"You know, there was a long thought process, but I started at 17 years old with the Mets and I'm gonna stay with the Mets," Backman explained. "Not only did the Wilpons give me a second chance to get back in to baseball, but there is some unfinished business - so to speak - the organization is going in the right direction."
According to the Backman, the system has some very good pitching prospects and, though they're a little short 'up the middle,' "I think with the new regime we are heading in the right direction and I want to be a part of it and help them."
Last week, the New York Post said Backman had been considering whether to become Davey Johnson's third-base coach with the Nationals, according to a team source.
[avatar name="cerrone"]Matthew Cerrone: This is good news. I have no idea what Washington was offering or not offering. In either case, I'm thrilled to know Wally will back with the Mets (I assume in Triple-A Buffalo). He's a dynamic personality, he's appreciated here, and young players seem to speak highly of him and enjoy playing for him.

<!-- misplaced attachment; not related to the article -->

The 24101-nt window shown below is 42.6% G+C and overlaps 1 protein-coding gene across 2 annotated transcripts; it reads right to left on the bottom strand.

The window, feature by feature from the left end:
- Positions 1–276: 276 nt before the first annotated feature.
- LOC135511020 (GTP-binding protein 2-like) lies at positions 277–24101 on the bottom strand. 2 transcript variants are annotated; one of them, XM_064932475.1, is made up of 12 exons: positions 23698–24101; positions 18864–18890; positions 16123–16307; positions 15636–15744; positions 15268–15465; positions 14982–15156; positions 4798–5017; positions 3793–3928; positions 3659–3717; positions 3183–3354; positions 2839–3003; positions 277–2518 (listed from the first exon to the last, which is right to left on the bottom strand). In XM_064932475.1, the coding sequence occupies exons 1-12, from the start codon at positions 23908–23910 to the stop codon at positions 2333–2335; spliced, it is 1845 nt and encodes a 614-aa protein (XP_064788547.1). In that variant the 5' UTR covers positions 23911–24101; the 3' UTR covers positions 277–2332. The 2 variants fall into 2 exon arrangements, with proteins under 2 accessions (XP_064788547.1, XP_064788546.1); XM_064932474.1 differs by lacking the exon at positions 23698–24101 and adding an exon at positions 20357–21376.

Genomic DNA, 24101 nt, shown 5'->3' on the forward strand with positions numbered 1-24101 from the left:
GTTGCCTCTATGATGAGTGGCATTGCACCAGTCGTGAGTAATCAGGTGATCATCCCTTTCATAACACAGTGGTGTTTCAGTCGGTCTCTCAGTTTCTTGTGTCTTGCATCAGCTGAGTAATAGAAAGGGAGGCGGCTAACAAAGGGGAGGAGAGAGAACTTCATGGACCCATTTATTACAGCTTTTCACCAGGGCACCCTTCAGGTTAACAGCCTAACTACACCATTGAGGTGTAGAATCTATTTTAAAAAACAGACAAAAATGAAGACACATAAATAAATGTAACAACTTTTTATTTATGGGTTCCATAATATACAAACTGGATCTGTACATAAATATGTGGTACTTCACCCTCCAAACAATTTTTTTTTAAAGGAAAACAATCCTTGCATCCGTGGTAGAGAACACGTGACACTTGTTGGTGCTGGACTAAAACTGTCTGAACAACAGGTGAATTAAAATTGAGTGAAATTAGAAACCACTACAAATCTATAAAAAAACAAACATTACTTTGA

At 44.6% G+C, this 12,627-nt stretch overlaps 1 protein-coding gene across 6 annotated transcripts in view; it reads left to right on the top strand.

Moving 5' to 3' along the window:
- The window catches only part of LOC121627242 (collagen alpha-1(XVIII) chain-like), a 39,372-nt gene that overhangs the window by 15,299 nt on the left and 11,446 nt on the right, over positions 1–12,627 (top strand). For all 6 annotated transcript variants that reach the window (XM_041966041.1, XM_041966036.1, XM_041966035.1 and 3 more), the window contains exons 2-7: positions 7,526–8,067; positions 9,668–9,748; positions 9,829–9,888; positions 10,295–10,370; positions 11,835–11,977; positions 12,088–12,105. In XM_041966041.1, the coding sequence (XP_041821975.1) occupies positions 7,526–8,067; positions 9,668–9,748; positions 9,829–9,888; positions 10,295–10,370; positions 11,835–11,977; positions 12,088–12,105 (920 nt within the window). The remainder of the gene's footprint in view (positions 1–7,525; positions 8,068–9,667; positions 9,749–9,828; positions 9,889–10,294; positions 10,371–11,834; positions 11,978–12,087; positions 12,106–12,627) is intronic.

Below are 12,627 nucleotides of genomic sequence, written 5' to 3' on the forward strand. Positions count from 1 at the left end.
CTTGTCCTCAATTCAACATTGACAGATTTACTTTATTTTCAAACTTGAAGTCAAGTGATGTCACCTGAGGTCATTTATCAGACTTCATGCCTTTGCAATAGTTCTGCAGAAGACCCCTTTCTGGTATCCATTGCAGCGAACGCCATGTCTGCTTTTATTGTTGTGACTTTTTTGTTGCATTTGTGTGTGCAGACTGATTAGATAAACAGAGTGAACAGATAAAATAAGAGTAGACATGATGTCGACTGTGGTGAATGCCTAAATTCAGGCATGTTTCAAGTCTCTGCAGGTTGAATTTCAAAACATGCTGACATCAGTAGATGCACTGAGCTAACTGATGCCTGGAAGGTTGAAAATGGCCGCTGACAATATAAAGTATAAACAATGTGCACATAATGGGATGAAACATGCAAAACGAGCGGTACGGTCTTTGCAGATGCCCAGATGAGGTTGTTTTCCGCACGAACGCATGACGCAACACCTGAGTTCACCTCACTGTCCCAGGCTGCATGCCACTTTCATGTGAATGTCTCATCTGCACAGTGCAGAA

Yes, there are concerns (not just from people on the Mets, but among people with other organizations as well) about if his style is sustainable with big-league talent, as well as concerns about how he'd handle media. However, I've heard from people close to him (and from people he was worked with over the last few years) who say these concerns are totally overblown.
Nevertheless, I like the idea of him getting more experience, 'testing him,' and letting him work his way up the system, as the team's young players work their way up the system as well, just like Davey did with the Mets. Then, maybe when the time is right, in a few years, they can all get to the big leagues together, loyal to one another and ready to win... again, just like Davey.
To listen to Backman's interview with WFAN, during which he mostly talks about the 1986 season and playing for and working for the Mets, click here.